My only excuse for the shameful neglect of this blog is that I’ve been very busy! For several reasons, starting with this:
When we came home from the USA in early May, after I’d won the Grand Prize for romantic fiction at the CIBA conference based in Bellingham in the beautiful Pacific North West, I thought I had no more to say about the characters in The House at Ladywell and prepared to carry on with the sequel to The Convalescent Corpse. However, I might have thought I was done with Ladywell but Ladywell wasn’t done with me and gradually the idea of writing a story about the house at Christmas wormed its way into my mind.
A short story, I thought; I’ve enjoyed seasonal stories from favourite authors so I felt I could come up with something suitable. The short story grew and grew into a novella, about a third of the length of the original book; my trusted readers both loved it (thanks, Liv and Sugar!)and eventually I sent it to my publisher, Crooked Cat Books. They also enjoyed it and it’s coming out on 4th November: in eBook only (Details soon)
Christmas – a time for spilling secrets…
Having refurbished her inherited house and upcycled her whole life in the process, Freya – now happily married to Patrick, and with a small child – has to transform her tiny stone barn into a romantic hideaway for a mystery guest who is also looking for change. With Christmas only a week away, things don’t go according to plan…
In the past, old uncertainties are resolved when an elderly woman seeks the truth of a legend on Christmas Eve and confesses to a deception; a Tudor wife listens to a story that must never be repeated and is given a precious relic that must never be displayed; and in the early nineteenth century an old woman tells a younger one the story of the hares at Ladywell.
Past and present are only a whisper apart when Freya learns of an astonishing discovery that will make Ladywell famous, but meanwhile her house is full of unexpected visitors, she has a turkey to cook – and a very special secret of her own that must be told.
Readers have told me they loved Ladywell and have asked for more, so I hope they’ll be pleased with this update, and who knows? The house might have more stories to tell…
Another piece of exciting writing news is running pretty much in parallel with my Christmas story. I’ve always been fascinated by Richard III, ever since I read Josephine Tey’s famous novel, The Daughter of Time. I was about thirteen and I’ve remained true to my historical crush ever since. His portrait hangs at the top of our stairs as it has for more than thirty years and last year I was intrigued to learn that an anthology of stories about the enigmatic king was to be published in aid of the Scoliosis Society – the condition Richard himself suffered from. Grant me the Carving of my Name was such a success that a second anthology is to be published in November this year – and I have a story in it, which is a huge thrill! Mine is called The Silent Boy and is adapted from a chapter in The House at Ladywell. If you’ve read my book, you’ll easily guess which chapter – and you might learn a bit more about the very secret link between Ladywell and the King in the Carpark if you read the novella! The new anthology will be called Right Trusty and Well-Beloved, details when I get them.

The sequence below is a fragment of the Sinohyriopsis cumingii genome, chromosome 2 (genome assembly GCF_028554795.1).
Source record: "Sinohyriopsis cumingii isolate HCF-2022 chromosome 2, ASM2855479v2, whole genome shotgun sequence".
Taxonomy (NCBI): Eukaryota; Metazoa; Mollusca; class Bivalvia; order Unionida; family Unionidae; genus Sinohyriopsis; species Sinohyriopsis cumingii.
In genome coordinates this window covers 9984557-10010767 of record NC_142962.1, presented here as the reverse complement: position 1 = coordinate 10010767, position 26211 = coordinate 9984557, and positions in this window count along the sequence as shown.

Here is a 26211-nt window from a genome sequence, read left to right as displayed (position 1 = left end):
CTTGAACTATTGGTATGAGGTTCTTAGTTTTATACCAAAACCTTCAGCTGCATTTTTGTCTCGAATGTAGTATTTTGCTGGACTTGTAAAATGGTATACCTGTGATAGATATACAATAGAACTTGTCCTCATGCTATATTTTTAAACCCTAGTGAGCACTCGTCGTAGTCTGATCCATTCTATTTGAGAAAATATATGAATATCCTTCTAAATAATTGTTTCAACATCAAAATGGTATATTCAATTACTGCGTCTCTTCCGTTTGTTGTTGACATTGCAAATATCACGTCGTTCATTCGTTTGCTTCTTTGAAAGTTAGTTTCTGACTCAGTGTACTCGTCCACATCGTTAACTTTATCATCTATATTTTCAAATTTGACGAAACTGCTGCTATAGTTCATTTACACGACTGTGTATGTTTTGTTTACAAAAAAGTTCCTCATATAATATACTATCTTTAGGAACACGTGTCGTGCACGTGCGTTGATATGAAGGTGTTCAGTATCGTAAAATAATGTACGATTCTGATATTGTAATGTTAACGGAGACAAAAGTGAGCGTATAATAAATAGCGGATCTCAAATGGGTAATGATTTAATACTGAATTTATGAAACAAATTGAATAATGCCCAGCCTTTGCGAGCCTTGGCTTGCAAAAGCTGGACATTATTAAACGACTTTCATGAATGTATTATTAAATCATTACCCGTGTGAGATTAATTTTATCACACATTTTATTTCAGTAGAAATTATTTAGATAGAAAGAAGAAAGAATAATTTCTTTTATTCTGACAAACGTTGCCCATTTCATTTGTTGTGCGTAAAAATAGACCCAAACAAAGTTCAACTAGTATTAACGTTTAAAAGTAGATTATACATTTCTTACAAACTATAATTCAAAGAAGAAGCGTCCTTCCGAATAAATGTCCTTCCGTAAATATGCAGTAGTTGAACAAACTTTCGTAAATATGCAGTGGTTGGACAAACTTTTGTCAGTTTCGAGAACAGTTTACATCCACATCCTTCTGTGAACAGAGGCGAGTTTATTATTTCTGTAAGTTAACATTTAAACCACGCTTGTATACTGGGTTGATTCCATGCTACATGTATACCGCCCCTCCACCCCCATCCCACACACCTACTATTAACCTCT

As if two forthcoming publications aren’t enough, The House at Ladywell has recently gained Amazon Bestseller status and has a shiny gold sticker to prove it – another exciting milestone!
Later this month I’ll be gallivanting off on my own for a weekend in deepest Surrey, leaving the Resident Engineer in charge of the house! I’m booked to be the after dinner speaker on the Saturday and I’ll be talking about my own books with reference to authors who have influenced my writing. A particular interest of mine, which I know is shared by the audience, is the way the First World War influenced books for girls and young women during and after the war. I’ve read so many of these books, written at a time when young women found a different future staring at them: too many future husbands dead but also hitherto unimaginable careers open to them. I know how they spoke and how their lives changed, which is probably why so many readers of The Convalescent Corpse have commented that reading it felt like time-travelling to 1918, it feels so authentically of the period.
And now for the sad news. When Scuba Dancing was published in 2005 I suddenly needed a website and a dear friend, Keri Thomas, came to my rescue. He designed and has maintained it all these years and when I later wailed that I thought I’d better have a blog, he designed that too. It was all done in kindness and friendship, though he was amused when I paid him in fudge! the photos of Winchester on the blog heading are all by Keri, who was a terrific photographer. Sadly, he died very suddenly two weeks ago, far too soon, and the Resident Engineer and I will miss him very much.
Here’s something gorgeous to finish with – a bespoke banner for Facebook, Twitter and other places to showcase my writing. Designed by Hugo Brookbanks.